9. Anderson, 470 U.S. at 574.
10. Id. at 574-75.
11. Id. at 575 (some internal quotation marks omitted).
12. “[F]actual findings are who did what, when, where, how, or why. They also include credibility determinations. They do not include legal rulings on ‘reasonable suspicion’ or ‘probable cause.’” State v. Sheppard, 271 S.W.3d 281, 291 (Tex. Crim. App. 2008).
13. Ornelas v. United States, 517 U.S. 690, 696, 699 (1996); see also Guzman, 955 S.W.2d at 87 (citing Ornelas with approval).
14. 195 S.W.3d 696 (Tex. Crim. App. 2006).
15. Id. at 698-99 (some internal quotation marks omitted).
16. Id. at 699-700.
17. See Wiede v. State, 214 S.W.3d 17, 25 (Tex. Crim. App. 2007)
18. 339 S.W.3d 667 (Tex. Crim. App. 2011).
19. Id. at 676.
20. State v. Ross, 32 S.W.3d 853, 855 (Tex. Crim. App. 2000).
21. See Elias, 339 S.W.3d at 680 (Keller, P.J., concurring).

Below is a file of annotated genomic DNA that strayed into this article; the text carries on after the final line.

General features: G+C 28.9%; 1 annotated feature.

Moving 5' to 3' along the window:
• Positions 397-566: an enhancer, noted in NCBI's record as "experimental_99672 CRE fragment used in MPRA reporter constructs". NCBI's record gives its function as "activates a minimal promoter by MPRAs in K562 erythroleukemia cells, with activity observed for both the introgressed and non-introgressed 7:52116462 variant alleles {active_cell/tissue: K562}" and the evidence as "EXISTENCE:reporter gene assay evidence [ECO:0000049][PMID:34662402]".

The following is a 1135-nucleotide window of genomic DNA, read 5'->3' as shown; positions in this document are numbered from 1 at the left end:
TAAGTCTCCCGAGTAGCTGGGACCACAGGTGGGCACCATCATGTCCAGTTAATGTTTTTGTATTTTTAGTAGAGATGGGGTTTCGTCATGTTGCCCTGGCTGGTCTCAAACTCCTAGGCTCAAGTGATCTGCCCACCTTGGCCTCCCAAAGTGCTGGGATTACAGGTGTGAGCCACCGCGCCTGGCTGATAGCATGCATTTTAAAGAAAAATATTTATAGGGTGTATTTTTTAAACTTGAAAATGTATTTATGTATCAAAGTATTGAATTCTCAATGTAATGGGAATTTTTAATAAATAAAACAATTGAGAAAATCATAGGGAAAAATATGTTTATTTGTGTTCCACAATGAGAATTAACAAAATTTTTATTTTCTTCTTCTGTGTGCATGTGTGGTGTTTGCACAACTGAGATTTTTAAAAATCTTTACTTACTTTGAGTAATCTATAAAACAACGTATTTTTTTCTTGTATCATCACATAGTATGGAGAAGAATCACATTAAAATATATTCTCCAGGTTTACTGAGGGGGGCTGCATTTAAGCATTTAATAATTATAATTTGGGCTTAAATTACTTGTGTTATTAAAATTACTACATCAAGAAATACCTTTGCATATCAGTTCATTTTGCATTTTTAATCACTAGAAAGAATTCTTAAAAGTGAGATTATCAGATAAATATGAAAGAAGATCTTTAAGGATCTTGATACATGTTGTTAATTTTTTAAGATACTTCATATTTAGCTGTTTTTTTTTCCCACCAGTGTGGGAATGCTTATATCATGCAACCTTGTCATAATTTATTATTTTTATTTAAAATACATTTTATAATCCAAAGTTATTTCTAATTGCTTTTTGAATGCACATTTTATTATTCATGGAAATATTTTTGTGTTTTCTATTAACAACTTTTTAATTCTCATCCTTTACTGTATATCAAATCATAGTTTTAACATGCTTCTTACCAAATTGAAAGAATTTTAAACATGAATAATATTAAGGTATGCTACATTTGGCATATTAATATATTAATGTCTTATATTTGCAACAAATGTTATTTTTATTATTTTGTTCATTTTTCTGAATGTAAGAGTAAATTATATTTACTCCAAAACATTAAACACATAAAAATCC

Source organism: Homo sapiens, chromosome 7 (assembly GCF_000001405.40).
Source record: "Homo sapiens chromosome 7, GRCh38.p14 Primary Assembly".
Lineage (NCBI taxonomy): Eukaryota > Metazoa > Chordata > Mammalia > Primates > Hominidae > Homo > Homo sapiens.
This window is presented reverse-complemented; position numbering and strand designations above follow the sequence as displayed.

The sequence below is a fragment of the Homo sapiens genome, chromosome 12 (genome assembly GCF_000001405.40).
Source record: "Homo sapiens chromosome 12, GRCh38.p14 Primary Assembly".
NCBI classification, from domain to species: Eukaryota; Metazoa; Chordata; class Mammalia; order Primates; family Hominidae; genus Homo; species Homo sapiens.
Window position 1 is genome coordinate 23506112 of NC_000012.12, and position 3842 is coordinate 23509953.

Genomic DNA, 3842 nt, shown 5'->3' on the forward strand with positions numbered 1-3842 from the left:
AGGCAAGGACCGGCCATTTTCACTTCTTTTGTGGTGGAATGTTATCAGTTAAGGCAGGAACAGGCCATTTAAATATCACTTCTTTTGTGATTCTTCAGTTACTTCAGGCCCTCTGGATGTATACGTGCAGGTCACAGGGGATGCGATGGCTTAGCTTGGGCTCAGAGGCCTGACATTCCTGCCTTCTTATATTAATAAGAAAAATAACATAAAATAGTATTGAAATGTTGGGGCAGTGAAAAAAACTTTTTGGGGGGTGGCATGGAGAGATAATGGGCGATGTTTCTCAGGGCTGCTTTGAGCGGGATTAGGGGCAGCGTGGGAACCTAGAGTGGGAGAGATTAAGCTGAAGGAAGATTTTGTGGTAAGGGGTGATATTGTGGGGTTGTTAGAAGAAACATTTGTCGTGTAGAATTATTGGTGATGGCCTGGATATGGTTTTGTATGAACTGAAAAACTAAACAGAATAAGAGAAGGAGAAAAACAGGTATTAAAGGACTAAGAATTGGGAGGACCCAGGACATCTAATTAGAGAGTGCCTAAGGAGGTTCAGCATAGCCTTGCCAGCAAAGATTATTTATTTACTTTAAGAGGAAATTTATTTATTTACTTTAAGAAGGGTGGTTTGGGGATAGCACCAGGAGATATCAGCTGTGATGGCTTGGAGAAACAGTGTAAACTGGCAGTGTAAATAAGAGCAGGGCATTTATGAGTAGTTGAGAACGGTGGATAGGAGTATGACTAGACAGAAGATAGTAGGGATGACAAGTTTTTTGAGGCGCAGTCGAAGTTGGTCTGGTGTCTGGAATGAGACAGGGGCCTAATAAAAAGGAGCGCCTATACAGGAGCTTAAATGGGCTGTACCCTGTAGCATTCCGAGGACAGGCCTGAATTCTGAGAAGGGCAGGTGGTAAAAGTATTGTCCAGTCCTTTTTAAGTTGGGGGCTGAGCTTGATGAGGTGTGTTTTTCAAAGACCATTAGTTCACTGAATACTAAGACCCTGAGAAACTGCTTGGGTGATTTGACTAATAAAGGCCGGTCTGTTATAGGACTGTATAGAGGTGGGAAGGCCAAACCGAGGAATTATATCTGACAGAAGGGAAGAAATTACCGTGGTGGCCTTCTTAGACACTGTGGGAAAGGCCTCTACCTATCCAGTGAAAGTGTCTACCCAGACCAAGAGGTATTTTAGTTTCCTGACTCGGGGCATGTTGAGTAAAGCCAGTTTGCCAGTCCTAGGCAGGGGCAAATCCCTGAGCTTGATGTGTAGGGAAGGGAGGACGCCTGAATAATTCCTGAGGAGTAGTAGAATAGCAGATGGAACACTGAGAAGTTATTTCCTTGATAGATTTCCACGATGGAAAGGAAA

22. Id. at 679 & n.37 (noting that if the trial judge again granted the defendant’s motion to suppress based on its essential findings of fact, the State could once again appeal).
23. Ross, 32 S.W.3d at 859-60 (Womack, J., concurring).
24. Mendoza, 2011 WL 1157691, at *2.
25. Id. at *3.
27. Our review of the video is more consistent with the trial judge’s qualifiers to the officer’s testimony in the factual findings than with the officer’s testimony itself. In short, the video puts into question the court of appeals’s implied finding that the trial judge believed the officer. Of course, this court and all courts of appeals must apply “the deferential standard of review . . . to a trial court’s determination of historical facts [even] when that determination is based on a videotape recording admitted into evidence at a suppression hearing.” Montanez v. State, 195 S.W.3d 101, 109 (Tex. Crim. App. 2006).
28. Crain v. State, 315 S.W.3d 43, 48-49 (Tex. Crim. App. 2010) (“We review de novo whether the totality of circumstances is sufficient to support an officer’s reasonable suspicion of criminal activity.”).